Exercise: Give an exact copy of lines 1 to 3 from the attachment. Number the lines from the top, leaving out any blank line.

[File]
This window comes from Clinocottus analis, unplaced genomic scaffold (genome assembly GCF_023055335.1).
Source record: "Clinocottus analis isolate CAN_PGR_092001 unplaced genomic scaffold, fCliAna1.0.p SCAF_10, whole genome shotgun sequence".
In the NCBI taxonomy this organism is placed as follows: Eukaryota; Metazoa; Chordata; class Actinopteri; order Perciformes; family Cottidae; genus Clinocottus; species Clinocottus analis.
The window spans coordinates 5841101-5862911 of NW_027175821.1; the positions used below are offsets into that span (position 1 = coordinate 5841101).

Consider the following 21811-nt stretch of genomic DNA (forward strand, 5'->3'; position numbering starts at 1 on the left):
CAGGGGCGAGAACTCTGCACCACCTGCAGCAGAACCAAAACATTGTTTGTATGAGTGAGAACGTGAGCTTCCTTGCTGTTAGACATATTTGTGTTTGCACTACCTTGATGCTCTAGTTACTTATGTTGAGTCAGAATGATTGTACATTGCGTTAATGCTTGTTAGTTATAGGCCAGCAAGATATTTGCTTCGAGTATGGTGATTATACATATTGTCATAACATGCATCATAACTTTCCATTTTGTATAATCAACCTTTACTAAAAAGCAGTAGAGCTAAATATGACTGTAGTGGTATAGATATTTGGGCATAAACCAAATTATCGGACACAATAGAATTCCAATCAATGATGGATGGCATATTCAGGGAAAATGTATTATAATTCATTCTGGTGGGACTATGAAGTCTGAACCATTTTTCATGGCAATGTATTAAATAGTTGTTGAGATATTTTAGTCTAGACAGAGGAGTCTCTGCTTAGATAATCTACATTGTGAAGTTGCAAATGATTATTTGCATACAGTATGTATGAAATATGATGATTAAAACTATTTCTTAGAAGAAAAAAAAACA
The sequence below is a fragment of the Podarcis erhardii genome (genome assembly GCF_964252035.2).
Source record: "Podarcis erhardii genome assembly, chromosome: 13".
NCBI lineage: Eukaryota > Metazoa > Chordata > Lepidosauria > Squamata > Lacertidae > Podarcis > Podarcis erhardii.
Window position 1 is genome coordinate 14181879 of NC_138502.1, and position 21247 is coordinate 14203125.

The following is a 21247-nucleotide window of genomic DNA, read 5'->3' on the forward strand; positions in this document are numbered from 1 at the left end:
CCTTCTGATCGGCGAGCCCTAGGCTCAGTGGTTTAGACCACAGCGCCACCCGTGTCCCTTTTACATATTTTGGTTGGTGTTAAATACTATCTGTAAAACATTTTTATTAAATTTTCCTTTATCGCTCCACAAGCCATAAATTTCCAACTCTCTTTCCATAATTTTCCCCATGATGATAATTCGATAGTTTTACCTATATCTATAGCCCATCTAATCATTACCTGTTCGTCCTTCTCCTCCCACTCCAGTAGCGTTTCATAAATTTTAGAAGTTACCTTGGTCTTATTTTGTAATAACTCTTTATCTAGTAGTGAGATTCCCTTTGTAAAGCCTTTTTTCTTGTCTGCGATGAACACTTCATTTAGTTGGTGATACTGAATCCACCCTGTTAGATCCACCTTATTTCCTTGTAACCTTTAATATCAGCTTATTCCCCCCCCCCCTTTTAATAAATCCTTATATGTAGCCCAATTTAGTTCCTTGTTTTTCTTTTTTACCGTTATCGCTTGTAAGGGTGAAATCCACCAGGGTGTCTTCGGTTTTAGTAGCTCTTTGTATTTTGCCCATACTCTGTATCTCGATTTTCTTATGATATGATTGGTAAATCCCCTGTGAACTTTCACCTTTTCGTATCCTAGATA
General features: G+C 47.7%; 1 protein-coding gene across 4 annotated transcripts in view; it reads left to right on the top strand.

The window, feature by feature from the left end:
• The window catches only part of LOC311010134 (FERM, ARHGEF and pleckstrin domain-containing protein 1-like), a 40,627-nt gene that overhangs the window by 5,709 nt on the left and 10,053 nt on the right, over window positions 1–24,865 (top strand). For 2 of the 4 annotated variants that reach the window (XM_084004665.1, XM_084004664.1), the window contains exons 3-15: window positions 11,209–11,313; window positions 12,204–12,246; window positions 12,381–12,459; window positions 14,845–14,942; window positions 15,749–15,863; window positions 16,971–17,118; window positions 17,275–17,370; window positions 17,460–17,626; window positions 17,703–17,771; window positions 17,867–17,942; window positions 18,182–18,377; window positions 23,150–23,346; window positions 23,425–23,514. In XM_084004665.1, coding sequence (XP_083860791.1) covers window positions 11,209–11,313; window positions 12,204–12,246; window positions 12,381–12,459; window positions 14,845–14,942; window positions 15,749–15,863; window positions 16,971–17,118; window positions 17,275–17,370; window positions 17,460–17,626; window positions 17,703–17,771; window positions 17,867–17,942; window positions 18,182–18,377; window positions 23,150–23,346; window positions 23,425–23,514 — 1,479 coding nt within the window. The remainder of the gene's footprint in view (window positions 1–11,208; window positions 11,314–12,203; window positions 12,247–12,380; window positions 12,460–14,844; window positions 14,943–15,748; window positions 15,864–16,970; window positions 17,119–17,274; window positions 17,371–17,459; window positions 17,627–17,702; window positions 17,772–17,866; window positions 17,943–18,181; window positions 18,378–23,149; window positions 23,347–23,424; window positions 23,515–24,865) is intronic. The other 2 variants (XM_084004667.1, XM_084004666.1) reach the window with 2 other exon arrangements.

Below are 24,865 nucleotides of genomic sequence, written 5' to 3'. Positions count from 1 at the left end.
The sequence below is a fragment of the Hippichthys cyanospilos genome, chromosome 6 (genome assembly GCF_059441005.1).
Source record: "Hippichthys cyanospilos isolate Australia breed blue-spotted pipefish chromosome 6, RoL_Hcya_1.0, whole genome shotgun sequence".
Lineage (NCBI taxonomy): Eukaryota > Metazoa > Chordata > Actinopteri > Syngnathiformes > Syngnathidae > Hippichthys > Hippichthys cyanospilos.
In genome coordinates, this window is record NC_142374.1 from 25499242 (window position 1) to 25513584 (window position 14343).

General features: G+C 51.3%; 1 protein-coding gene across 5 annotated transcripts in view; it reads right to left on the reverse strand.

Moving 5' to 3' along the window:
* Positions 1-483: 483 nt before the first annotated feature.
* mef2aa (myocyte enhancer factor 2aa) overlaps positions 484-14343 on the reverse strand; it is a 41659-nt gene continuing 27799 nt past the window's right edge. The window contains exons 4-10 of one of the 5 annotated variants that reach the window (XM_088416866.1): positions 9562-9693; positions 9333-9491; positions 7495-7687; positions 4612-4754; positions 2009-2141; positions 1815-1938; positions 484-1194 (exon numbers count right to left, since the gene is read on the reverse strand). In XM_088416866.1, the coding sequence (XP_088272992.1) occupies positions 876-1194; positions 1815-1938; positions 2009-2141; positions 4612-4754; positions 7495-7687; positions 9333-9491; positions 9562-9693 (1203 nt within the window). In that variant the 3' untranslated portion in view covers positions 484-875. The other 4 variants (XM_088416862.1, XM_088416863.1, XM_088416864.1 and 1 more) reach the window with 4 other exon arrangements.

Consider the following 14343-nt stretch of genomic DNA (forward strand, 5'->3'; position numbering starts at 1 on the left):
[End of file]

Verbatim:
This window comes from Clinocottus analis, unplaced genomic scaffold (genome assembly GCF_023055335.1).
Source record: "Clinocottus analis isolate CAN_PGR_092001 unplaced genomic scaffold, fCliAna1.0.p SCAF_10, whole genome shotgun sequence".
In the NCBI taxonomy this organism is placed as follows: Eukaryota; Metazoa; Chordata; class Actinopteri; order Perciformes; family Cottidae; genus Clinocottus; species Clinocottus analis.